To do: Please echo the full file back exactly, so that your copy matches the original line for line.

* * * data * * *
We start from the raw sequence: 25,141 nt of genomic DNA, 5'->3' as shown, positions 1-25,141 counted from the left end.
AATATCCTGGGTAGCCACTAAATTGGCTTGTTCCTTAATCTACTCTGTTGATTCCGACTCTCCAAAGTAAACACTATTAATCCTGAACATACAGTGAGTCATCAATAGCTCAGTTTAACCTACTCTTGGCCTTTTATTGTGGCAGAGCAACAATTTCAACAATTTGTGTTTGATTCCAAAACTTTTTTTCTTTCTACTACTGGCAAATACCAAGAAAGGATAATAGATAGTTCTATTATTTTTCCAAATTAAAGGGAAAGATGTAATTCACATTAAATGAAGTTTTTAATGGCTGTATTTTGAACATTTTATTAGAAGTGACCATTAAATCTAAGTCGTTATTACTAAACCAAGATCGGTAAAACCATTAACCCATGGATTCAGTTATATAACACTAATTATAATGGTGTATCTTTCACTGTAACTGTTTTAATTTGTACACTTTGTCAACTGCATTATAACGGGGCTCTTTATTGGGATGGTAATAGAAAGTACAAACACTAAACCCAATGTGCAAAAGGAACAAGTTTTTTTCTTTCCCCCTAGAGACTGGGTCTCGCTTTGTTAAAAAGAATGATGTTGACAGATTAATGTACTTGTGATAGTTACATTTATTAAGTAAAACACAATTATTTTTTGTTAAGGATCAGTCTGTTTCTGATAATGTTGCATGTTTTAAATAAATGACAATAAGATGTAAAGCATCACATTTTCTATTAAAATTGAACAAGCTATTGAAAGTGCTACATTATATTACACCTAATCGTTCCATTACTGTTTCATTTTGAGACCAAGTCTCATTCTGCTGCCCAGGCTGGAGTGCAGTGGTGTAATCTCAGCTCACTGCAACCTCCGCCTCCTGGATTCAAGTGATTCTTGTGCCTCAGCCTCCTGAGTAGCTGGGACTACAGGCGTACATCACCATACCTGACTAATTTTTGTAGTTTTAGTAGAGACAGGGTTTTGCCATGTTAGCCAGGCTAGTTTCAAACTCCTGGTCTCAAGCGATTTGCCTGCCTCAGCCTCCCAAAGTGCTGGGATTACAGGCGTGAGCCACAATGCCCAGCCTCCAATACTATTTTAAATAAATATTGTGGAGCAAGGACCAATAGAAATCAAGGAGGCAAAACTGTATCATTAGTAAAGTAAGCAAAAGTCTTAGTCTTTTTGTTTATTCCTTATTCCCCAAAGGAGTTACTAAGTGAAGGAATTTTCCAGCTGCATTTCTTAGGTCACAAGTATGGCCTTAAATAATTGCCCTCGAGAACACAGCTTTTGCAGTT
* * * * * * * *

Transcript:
We start from the raw sequence: 25,141 nt of genomic DNA, 5'->3' as shown, positions 1-25,141 counted from the left end.
AATATCCTGGGTAGCCACTAAATTGGCTTGTTCCTTAATCTACTCTGTTGATTCCGACTCTCCAAAGTAAACACTATTAATCCTGAACATACAGTGAGTCATCAATAGCTCAGTTTAACCTACTCTTGGCCTTTTATTGTGGCAGAGCAACAATTTCAACAATTTGTGTTTGATTCCAAAACTTTTTTTCTTTCTACTACTGGCAAATACCAAGAAAGGATAATAGATAGTTCTATTATTTTTCCAAATTAAAGGGAAAGATGTAATTCACATTAAATGAAGTTTTTAATGGCTGTATTTTGAACATTTTATTAGAAGTGACCATTAAATCTAAGTCGTTATTACTAAACCAAGATCGGTAAAACCATTAACCCATGGATTCAGTTATATAACACTAATTATAATGGTGTATCTTTCACTGTAACTGTTTTAATTTGTACACTTTGTCAACTGCATTATAACGGGGCTCTTTATTGGGATGGTAATAGAAAGTACAAACACTAAACCCAATGTGCAAAAGGAACAAGTTTTTTTCTTTCCCCCTAGAGACTGGGTCTCGCTTTGTTAAAAAGAATGATGTTGACAGATTAATGTACTTGTGATAGTTACATTTATTAAGTAAAACACAATTATTTTTTGTTAAGGATCAGTCTGTTTCTGATAATGTTGCATGTTTTAAATAAATGACAATAAGATGTAAAGCATCACATTTTCTATTAAAATTGAACAAGCTATTGAAAGTGCTACATTATATTACACCTAATCGTTCCATTACTGTTTCATTTTGAGACCAAGTCTCATTCTGCTGCCCAGGCTGGAGTGCAGTGGTGTAATCTCAGCTCACTGCAACCTCCGCCTCCTGGATTCAAGTGATTCTTGTGCCTCAGCCTCCTGAGTAGCTGGGACTACAGGCGTACATCACCATACCTGACTAATTTTTGTAGTTTTAGTAGAGACAGGGTTTTGCCATGTTAGCCAGGCTAGTTTCAAACTCCTGGTCTCAAGCGATTTGCCTGCCTCAGCCTCCCAAAGTGCTGGGATTACAGGCGTGAGCCACAATGCCCAGCCTCCAATACTATTTTAAATAAATATTGTGGAGCAAGGACCAATAGAAATCAAGGAGGCAAAACTGTATCATTAGTAAAGTAAGCAAAAGTCTTAGTCTTTTTGTTTATTCCTTATTCCCCAAAGGAGTTACTAAGTGAAGGAATTTTCCAGCTGCATTTCTTAGGTCACAAGTATGGCCTTAAATAATTGCCCTCGAGAACACAGCTTTTGCAGTT